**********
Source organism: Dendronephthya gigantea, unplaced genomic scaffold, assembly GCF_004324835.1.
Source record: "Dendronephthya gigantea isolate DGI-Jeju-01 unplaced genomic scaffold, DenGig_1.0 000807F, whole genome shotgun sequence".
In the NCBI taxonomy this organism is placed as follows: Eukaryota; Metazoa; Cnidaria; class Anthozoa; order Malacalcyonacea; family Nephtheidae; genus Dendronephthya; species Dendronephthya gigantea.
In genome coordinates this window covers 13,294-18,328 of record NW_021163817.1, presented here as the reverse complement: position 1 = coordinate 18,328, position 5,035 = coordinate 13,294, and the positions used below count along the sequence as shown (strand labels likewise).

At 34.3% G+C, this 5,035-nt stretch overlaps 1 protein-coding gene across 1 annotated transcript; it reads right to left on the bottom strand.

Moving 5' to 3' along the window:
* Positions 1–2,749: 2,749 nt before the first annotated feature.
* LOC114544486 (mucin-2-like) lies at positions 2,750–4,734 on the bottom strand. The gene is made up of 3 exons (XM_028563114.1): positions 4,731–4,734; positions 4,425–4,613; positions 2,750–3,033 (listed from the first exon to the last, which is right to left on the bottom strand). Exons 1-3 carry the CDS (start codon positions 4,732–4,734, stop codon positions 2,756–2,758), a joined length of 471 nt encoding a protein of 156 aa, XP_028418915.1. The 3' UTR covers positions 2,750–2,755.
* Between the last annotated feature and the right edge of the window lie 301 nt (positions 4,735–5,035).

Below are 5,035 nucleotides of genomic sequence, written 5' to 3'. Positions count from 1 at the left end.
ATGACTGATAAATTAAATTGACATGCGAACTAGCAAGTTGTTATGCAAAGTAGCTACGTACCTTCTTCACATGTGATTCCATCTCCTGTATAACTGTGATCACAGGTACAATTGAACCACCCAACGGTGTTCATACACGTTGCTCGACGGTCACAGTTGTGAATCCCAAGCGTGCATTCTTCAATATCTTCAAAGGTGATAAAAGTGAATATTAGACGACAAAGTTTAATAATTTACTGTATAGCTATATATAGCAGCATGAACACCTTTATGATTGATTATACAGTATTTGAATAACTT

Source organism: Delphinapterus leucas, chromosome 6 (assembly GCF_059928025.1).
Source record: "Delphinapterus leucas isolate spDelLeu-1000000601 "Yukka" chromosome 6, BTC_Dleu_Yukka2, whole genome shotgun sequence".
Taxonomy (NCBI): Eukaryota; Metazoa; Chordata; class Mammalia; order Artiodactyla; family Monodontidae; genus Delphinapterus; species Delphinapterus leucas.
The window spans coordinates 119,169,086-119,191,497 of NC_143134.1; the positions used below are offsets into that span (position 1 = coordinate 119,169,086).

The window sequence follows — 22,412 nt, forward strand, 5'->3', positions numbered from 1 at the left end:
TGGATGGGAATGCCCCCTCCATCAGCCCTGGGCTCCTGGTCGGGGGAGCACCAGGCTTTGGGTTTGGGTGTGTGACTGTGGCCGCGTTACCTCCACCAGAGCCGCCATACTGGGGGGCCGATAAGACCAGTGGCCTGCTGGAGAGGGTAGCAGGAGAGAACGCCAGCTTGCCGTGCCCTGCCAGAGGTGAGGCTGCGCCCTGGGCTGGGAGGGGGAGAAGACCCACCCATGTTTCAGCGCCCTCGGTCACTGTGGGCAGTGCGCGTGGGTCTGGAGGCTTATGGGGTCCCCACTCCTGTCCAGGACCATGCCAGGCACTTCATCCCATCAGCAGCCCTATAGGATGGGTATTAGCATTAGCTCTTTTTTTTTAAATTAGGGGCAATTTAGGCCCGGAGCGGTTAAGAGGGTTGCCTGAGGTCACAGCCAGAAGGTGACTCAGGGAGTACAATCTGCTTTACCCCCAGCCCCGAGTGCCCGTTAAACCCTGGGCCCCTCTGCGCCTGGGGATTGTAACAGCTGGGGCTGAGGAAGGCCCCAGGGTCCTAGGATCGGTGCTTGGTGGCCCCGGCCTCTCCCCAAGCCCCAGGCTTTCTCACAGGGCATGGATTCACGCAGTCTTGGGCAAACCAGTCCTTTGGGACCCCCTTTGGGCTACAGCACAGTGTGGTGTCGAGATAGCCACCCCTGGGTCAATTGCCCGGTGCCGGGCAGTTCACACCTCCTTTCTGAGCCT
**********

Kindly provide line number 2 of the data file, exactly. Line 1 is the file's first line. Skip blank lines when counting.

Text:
Source record: "Dendronephthya gigantea isolate DGI-Jeju-01 unplaced genomic scaffold, DenGig_1.0 000807F, whole genome shotgun sequence".